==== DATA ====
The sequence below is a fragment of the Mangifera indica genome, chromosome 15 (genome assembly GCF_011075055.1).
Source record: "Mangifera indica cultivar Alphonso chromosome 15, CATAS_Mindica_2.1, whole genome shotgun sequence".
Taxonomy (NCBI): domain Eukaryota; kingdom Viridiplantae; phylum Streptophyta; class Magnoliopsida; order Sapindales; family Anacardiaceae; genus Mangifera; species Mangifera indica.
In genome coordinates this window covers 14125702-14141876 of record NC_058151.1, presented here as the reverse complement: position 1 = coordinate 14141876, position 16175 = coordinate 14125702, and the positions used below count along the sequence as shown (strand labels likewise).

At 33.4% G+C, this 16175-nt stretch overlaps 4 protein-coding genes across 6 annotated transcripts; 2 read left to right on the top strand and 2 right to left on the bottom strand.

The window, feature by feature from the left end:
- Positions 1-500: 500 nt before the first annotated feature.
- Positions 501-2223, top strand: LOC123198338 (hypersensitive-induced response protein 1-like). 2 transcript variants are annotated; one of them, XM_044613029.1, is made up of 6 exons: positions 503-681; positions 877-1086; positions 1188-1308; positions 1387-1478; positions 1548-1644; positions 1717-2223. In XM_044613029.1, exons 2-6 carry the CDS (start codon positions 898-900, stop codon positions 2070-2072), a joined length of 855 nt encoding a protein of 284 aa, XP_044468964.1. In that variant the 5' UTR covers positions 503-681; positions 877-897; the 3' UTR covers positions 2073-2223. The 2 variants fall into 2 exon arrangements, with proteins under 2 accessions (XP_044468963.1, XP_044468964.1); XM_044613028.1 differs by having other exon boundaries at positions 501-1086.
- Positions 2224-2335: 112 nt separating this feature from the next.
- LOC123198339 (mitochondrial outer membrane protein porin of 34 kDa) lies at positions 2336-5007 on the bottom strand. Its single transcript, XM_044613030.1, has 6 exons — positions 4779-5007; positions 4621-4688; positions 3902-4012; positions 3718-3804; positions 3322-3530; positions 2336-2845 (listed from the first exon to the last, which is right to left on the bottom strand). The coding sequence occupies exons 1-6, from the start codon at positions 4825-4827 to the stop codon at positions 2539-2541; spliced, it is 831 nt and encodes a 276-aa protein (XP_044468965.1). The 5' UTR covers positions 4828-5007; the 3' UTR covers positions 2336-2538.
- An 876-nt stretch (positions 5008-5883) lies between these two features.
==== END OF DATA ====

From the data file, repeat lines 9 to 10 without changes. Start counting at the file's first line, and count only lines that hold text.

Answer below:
- Positions 2224-2335: 112 nt separating this feature from the next.
- LOC123198339 (mitochondrial outer membrane protein porin of 34 kDa) lies at positions 2336-5007 on the bottom strand. Its single transcript, XM_044613030.1, has 6 exons — positions 4779-5007; positions 4621-4688; positions 3902-4012; positions 3718-3804; positions 3322-3530; positions 2336-2845 (listed from the first exon to the last, which is right to left on the bottom strand). The coding sequence occupies exons 1-6, from the start codon at positions 4825-4827 to the stop codon at positions 2539-2541; spliced, it is 831 nt and encodes a 276-aa protein (XP_044468965.1). The 5' UTR covers positions 4828-5007; the 3' UTR covers positions 2336-2538.